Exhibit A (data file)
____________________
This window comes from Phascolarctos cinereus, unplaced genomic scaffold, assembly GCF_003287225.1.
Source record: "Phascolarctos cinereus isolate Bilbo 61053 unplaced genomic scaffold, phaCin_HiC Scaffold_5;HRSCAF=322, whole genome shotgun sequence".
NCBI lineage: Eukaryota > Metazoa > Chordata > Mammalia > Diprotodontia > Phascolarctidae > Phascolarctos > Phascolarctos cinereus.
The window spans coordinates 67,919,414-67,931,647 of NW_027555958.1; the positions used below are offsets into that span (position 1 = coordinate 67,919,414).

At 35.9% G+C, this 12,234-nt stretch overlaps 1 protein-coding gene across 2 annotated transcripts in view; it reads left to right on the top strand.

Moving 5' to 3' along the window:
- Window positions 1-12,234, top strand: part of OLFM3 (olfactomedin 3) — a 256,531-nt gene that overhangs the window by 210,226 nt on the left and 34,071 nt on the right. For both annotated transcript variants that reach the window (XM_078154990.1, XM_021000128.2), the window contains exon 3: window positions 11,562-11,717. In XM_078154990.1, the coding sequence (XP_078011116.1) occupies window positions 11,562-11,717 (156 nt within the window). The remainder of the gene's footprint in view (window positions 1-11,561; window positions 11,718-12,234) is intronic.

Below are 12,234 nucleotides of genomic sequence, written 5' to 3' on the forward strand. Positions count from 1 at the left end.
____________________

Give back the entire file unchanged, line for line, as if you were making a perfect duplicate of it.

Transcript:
This window comes from Phascolarctos cinereus, unplaced genomic scaffold, assembly GCF_003287225.1.
Source record: "Phascolarctos cinereus isolate Bilbo 61053 unplaced genomic scaffold, phaCin_HiC Scaffold_5;HRSCAF=322, whole genome shotgun sequence".
NCBI lineage: Eukaryota > Metazoa > Chordata > Mammalia > Diprotodontia > Phascolarctidae > Phascolarctos > Phascolarctos cinereus.
The window spans coordinates 67,919,414-67,931,647 of NW_027555958.1; the positions used below are offsets into that span (position 1 = coordinate 67,919,414).

At 35.9% G+C, this 12,234-nt stretch overlaps 1 protein-coding gene across 2 annotated transcripts in view; it reads left to right on the top strand.

Moving 5' to 3' along the window:
- Window positions 1-12,234, top strand: part of OLFM3 (olfactomedin 3) — a 256,531-nt gene that overhangs the window by 210,226 nt on the left and 34,071 nt on the right. For both annotated transcript variants that reach the window (XM_078154990.1, XM_021000128.2), the window contains exon 3: window positions 11,562-11,717. In XM_078154990.1, the coding sequence (XP_078011116.1) occupies window positions 11,562-11,717 (156 nt within the window). The remainder of the gene's footprint in view (window positions 1-11,561; window positions 11,718-12,234) is intronic.

Below are 12,234 nucleotides of genomic sequence, written 5' to 3' on the forward strand. Positions count from 1 at the left end.